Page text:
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Some of our unit managers are LPNs and they're over some RNs that are hired as regular floor/charge nurses.

How long have the LPN's been doing that? And where are you?

It is changing here. Within the past two years a lot of stuff LPN's were doing in LTC has been taken away by DON's trying to bring their facilities more in line with the legal scopes of practice. Since LPN's can not assess it's impossible for one to truly be charge and they are slowly being replaced with RN's as positions (and RN's) become available.

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It depends on your Nurse Practice Act, not the facility. Read it. In Texas an RN must make the initial assessment, determine the plan of care (including what type of teaching should take place) and assign/delegate per NPA guidelines. LVN's can do followup evaluations and the actual teaching that was planned. There are other guidelines pertaining to each type nurse. In Texas ignorance of the NPA is no excuse for acting outside your scope of practice.

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kstec has 1 years experience as a LPN and specializes in Geriatrics/Family Practice.

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In the LTC facility that I work at LPN's and RN's are pretty much equal. The only difference is if we get a PICC line the RN has to maintain it, not the LPN and that is because of facility regs. Our DON is a RN and our ADON is a LPN. That is the main reason I like working LTC and at a clinic because there really isn't a who's better than who job title or treatment. We are all the same working toward the same common goal "Taking care of the patient". Oh and yes we all help (RN's and LPN's) clean do do and all the other stuff necessary to promote quality care with our residents. For RN's that want to be bosses you'd have to be a DON pretty much in order to manage everyone.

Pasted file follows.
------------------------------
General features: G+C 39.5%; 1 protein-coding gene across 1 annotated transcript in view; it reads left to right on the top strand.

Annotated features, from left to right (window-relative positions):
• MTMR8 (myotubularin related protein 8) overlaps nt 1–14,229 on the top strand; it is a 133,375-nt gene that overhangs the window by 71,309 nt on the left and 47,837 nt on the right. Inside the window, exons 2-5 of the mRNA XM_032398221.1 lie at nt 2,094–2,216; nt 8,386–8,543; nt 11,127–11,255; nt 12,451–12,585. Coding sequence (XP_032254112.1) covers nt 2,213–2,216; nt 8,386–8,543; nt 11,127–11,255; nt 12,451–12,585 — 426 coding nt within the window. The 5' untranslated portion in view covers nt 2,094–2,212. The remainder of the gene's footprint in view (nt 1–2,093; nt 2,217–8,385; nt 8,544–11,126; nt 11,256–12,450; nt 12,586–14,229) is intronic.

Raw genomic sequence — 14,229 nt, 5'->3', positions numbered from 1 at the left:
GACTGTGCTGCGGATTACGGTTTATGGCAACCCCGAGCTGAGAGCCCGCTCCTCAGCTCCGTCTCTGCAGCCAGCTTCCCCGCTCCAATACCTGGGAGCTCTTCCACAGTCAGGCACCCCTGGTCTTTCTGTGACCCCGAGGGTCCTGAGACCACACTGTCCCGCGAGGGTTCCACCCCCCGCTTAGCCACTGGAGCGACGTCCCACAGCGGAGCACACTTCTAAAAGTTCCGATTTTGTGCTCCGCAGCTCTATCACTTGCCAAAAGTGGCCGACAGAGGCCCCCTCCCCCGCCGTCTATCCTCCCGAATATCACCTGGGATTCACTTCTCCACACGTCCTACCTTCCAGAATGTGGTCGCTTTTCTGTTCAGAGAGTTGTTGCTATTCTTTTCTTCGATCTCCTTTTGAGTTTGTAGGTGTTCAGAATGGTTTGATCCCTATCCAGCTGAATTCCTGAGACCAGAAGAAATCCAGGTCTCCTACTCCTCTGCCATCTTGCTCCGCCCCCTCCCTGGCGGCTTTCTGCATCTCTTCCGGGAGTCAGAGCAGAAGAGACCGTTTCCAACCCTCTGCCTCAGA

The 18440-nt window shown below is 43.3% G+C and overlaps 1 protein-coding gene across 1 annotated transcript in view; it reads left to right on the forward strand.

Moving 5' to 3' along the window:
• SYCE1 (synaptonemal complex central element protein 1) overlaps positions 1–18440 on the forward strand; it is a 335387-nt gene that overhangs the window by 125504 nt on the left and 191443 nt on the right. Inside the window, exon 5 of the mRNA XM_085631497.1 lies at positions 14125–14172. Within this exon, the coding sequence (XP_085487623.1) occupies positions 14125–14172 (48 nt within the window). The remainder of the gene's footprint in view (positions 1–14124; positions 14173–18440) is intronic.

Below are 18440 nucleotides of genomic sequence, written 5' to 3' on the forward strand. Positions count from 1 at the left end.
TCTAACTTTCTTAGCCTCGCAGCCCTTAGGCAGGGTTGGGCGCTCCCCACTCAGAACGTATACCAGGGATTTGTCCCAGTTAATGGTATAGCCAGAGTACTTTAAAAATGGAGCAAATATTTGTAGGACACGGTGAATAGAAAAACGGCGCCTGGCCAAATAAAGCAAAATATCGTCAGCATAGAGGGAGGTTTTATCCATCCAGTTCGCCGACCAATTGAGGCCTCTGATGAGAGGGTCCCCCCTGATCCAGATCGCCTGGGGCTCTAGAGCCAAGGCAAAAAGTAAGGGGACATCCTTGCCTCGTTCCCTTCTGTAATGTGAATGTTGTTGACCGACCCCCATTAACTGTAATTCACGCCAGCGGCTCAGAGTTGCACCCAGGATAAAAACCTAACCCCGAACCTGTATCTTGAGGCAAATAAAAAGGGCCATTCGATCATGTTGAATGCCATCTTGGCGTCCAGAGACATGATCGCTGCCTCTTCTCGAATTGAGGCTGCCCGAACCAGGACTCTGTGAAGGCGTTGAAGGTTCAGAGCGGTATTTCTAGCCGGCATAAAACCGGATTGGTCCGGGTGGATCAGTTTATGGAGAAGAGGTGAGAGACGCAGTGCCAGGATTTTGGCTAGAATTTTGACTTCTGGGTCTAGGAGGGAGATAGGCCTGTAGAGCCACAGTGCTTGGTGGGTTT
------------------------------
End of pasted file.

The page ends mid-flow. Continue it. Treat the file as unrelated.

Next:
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How long have the LPN's been doing that? And where are you?

It is changing here. Within the past two years a lot of stuff LPN's were doing in LTC has been taken away by DON's trying to bring their facilities more in line with the legal scopes of practice. Since LPN's can not assess it's impossible for one to truly be charge and they are slowly being replaced with RN's as positions (and RN's) become available.

I really don't know how long they've been working there or as unit managers, but must be at least a few years. I live in Virginia, and my workplace is in Dublin. The unit managers consist of 4/5 LPNs and one RN.

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I really don't know how long they've been working there or as unit managers, but must be at least a few years. I live in Virginia, and my workplace is in Dublin. The unit managers consist of 4/5 LPNs and one RN.

Yeah, see the different states have different rules. New York is one of the most restrictive, as well as being THE most regulated.